“Since loss of brain volume can be associated with disease progression, there is a need for early diagnosis and treatment in multiple sclerosis,” Alise Reicin, MD, president of global clinical development for Celgene, said in a press release.

“This analysis adds to growing evidence supporting the potential use of ozanimod to treat adults with relapsing multiple sclerosis, including the youngest patients studied, who also showed the most rapid loss in brain volume in this study,” Reicin added.

Ozanimod is an oral modulator of sphingosine 1-phosphate (S1P) receptor subtypes 1 (S1P1) and 5 (S1P5). The mechanism by which ozanimod exerts therapeutic effects in MS is unknown, but it is thought to involve the reduction of immune cells (lymphocytes) in the central nervous system — brain and spinal cord — preventing nerve cell damage.

The compound is still under investigation and not approved for any use in any country.

Celgene submitted a New Drug Application in March to the U.S. Food and Drug Administration, and an equivalent application to the European Medicines Agency, seeking marketing approval of ozanimod for the treatment for adults with relapsing MS.

Ana is a molecular biologist with a passion for discovery and communication. As a science writer she looks for connecting the public, in particular patient and healthcare communities, with clear and quality information about the latest medical advances. Ana holds a PhD in Biomedical Sciences from the University of Lisbon, Portugal, where she specialized in genetics, molecular biology, and infectious diseases
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Ana is a molecular biologist with a passion for discovery and communication. As a science writer she looks for connecting the public, in particular patient and healthcare communities, with clear and quality information about the latest medical advances. Ana holds a PhD in Biomedical Sciences from the University of Lisbon, Portugal, where she specialized in genetics, molecular biology, and infectious diseases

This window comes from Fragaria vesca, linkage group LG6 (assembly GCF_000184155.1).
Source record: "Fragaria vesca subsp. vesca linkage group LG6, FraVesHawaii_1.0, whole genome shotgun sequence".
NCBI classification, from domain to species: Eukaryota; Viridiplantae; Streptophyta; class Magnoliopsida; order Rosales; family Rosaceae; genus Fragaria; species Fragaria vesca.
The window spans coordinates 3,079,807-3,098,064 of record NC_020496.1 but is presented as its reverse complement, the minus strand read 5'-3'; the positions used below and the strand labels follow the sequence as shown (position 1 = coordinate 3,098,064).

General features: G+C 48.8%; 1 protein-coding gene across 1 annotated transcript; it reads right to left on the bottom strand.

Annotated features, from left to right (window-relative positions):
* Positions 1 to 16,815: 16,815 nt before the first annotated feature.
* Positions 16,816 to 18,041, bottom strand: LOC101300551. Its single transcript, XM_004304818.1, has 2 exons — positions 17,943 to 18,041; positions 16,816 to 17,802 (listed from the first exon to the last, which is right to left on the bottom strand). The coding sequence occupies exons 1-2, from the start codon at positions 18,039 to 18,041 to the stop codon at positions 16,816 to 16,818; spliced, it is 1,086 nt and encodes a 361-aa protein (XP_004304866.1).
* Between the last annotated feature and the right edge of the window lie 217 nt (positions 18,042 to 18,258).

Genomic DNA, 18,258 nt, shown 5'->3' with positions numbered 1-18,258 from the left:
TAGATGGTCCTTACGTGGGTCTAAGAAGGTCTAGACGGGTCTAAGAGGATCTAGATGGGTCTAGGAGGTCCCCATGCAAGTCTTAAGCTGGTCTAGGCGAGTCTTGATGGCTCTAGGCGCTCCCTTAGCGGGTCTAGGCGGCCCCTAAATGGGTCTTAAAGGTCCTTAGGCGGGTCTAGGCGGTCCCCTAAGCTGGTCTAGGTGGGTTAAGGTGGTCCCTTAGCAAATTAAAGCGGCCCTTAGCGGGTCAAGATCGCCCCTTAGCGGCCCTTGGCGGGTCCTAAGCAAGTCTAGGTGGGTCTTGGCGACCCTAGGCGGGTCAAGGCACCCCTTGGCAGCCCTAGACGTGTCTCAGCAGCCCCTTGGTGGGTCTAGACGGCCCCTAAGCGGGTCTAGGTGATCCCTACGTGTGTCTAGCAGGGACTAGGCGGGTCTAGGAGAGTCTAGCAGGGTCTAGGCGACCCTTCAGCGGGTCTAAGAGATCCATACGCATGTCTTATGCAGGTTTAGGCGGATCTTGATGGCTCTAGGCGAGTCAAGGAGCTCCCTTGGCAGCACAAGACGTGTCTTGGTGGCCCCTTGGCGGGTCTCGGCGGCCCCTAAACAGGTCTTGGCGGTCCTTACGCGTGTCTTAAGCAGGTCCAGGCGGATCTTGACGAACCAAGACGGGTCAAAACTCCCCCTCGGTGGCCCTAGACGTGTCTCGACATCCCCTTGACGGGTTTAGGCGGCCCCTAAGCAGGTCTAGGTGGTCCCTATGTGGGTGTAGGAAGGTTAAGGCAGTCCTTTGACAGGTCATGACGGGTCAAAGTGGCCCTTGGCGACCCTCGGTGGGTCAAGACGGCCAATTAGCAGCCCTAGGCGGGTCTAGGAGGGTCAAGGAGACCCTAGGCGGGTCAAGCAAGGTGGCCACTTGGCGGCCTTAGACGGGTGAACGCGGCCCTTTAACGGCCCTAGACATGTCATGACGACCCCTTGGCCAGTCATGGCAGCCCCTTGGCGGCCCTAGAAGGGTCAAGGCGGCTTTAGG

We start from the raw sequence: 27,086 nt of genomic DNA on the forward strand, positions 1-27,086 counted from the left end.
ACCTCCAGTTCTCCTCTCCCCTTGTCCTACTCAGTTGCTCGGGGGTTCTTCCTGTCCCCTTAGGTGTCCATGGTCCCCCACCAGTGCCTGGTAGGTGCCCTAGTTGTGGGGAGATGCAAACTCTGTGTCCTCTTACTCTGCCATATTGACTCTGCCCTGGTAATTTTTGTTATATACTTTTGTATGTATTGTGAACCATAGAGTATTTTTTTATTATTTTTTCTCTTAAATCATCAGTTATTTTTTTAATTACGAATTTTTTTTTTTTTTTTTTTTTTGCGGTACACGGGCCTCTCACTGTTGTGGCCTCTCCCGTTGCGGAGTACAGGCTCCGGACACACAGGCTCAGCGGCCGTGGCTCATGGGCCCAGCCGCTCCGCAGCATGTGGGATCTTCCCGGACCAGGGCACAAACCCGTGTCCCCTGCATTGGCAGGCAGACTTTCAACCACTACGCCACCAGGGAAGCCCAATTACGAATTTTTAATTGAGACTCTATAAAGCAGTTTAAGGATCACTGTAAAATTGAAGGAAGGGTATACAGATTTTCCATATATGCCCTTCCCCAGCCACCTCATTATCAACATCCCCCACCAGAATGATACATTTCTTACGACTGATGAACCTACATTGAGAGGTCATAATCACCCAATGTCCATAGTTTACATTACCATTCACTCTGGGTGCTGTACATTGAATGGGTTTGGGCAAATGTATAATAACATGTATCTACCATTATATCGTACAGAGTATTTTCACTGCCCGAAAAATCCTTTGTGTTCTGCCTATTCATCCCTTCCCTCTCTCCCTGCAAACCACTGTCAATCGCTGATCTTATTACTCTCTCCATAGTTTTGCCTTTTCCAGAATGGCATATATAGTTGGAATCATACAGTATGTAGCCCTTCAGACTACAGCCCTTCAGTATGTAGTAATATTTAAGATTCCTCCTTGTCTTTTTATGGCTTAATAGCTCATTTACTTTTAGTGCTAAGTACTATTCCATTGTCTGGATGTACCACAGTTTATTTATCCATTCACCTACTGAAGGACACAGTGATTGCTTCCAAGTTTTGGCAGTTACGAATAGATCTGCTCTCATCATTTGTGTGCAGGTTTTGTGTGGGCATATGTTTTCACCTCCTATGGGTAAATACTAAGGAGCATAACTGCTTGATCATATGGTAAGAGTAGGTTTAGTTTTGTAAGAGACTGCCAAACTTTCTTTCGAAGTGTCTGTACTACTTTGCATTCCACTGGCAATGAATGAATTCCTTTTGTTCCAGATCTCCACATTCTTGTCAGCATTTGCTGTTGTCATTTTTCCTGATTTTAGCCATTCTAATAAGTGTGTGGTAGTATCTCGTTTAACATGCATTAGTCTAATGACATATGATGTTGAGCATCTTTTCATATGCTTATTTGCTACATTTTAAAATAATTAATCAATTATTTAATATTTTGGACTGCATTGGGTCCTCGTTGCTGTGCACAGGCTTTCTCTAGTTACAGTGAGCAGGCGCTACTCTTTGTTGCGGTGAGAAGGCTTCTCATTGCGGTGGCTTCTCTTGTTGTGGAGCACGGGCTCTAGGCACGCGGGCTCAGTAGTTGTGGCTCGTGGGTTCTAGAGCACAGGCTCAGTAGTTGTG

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2 comments

  1. DJ Hartt says:

    Why is ozanimod allowed to compare itself to Avonex, or any CRAB drug for that matter, that does not work at all in preventing MS progression?

    How is this drug any different than the effect of fingolimod, which works in exact same manner by blocking lymphocytes into CNS? Where is the head to head trial?

    Where are ozanimod results on stopping RRMS converting to SPMS? Where, other than indirect inaccurate measurements using MRI, are their results on inhibiting MS progression? How does FDA let any drug get approval comparing themselves to a CRAB drug that has no effect on MS progression?

    It is no wonder why MS research is in the doldrums. The patients will continue to worsen and suffer. The only thing improving is the pocket books of big Pharma and their paid neurologists/researchers?

  2. Anonymous says:

    Regarding Avonex, it is surprising that a drug a patient is supposed to take for life — delivered via deep injections — is often also written up as rather ineffectual. The FDA needs to step in and re-research Avonex, which has been around since the nineties. For many patients, the harsh side effects (not to mention the intramuscular injections and risk of liver damage)are far too much. If this demanding drug is in fact not so great, should it even be on the market as a first-line choice? Why isn’t the manufacturer required to try to improve or upgrade Avonex after all of this time?